The statistics of who kills and how they do it often get lost in the arguments over gun control. In the ., where guns are plentiful, men commit more than 90 percent of killings. Their weapon of choice is overwhelmingly a gun. Men kill significant others, individuals they know and strangers more often with guns than any other weapon ( left ). Women also more frequently use guns to kill strangers. Perhaps counterintuitively, women are more likely to kill a significant other or family member using a blunt object, knife, poison or other method. (The numbers here, from FBI data on more than 13,000 killing incidents in the . in 2010, include murders, negligent manslaughters and acts of self-defense but not suicides.)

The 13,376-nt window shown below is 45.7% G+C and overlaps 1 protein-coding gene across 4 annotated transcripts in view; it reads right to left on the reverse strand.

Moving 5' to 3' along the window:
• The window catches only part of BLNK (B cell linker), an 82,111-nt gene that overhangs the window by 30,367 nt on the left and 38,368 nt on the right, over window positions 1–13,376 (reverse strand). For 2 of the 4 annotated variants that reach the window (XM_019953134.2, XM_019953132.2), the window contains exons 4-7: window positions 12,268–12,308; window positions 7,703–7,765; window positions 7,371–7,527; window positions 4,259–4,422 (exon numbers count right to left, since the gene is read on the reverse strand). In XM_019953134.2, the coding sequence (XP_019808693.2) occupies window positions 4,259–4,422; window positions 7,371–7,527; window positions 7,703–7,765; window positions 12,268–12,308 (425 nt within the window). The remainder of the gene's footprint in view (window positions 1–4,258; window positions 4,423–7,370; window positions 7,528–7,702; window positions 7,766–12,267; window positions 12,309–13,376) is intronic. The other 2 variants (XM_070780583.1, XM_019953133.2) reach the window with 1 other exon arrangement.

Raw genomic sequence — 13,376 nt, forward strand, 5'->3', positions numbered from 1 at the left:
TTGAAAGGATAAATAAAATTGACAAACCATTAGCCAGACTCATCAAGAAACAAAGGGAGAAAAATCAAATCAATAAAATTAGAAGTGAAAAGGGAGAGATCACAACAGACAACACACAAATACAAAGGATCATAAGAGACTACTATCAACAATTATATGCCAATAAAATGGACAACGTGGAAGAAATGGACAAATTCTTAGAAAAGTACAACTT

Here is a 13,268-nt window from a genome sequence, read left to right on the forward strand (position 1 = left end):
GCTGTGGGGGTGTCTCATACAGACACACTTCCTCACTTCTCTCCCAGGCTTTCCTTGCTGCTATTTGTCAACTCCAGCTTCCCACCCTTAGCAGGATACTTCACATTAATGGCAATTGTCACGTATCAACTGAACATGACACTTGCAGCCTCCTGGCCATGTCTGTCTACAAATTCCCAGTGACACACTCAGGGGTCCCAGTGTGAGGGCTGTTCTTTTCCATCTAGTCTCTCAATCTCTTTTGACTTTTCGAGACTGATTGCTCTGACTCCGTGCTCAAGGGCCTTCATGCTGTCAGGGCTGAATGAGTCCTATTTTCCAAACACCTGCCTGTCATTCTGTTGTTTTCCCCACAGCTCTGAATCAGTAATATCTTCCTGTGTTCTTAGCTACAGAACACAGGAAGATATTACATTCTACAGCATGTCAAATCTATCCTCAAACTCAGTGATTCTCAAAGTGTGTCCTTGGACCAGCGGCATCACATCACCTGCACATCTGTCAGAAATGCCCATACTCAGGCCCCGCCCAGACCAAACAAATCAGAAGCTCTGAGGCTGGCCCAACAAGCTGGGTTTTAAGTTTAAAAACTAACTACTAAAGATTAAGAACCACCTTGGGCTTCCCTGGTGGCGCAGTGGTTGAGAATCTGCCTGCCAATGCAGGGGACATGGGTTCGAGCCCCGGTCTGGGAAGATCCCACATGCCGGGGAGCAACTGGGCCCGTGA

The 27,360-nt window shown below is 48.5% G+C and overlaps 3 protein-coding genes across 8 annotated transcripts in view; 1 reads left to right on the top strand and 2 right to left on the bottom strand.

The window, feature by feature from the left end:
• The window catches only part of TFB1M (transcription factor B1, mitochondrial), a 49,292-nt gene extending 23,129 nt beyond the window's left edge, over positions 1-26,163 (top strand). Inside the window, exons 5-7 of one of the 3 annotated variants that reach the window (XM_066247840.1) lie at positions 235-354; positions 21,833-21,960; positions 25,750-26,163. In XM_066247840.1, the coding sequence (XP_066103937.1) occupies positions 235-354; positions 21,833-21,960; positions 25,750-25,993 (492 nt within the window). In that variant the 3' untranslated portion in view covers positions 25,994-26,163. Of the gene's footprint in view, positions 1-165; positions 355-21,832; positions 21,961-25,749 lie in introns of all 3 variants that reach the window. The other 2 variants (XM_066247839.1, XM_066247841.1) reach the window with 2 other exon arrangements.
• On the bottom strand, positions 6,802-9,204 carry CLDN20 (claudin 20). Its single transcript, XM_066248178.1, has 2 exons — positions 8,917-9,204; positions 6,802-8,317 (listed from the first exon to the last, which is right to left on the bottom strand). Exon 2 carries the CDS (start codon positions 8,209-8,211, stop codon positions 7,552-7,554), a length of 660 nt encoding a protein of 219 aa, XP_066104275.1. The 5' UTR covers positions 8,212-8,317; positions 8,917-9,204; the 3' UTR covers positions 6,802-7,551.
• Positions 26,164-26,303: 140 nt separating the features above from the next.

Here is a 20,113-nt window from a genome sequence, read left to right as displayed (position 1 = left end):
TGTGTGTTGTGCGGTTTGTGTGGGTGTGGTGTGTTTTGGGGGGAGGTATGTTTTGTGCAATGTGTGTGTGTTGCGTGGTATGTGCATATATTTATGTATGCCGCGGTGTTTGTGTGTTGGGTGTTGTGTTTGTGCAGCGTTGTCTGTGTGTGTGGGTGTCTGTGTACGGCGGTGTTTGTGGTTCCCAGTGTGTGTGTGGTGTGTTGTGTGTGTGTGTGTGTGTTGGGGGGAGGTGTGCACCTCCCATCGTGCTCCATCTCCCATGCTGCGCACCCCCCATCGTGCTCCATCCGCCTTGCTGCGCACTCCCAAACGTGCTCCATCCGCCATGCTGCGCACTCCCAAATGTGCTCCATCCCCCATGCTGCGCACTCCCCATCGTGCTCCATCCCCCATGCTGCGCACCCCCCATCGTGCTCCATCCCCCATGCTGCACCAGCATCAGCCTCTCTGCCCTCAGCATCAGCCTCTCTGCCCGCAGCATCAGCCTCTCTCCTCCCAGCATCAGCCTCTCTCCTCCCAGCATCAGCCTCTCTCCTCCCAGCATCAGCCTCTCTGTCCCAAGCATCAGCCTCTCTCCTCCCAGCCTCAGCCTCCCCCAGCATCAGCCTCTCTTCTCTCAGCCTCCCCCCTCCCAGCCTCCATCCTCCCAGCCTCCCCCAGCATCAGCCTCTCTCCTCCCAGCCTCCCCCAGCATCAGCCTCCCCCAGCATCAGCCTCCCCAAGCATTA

With an organism like P. aeruginosa , physicians often turn to a class of antibiotics called carbapenems to treat infections. Carbapenems kill P. aeruginosa through a channel or pore in the bacteria’s outer wall made by the protein OprD. That pore lets carbapenems in, which kills the cell. In more than 70% of human infections with carbapenem-resistant strains of P. aeruginosa, the bacterium has stopped making the OprD pore – meaning the killer antibiotic now cannot get inside the cell. We created mutant strains of P. aeruginosa that could not produce the OprD protein, giving them an acquired resistance to carbapenems.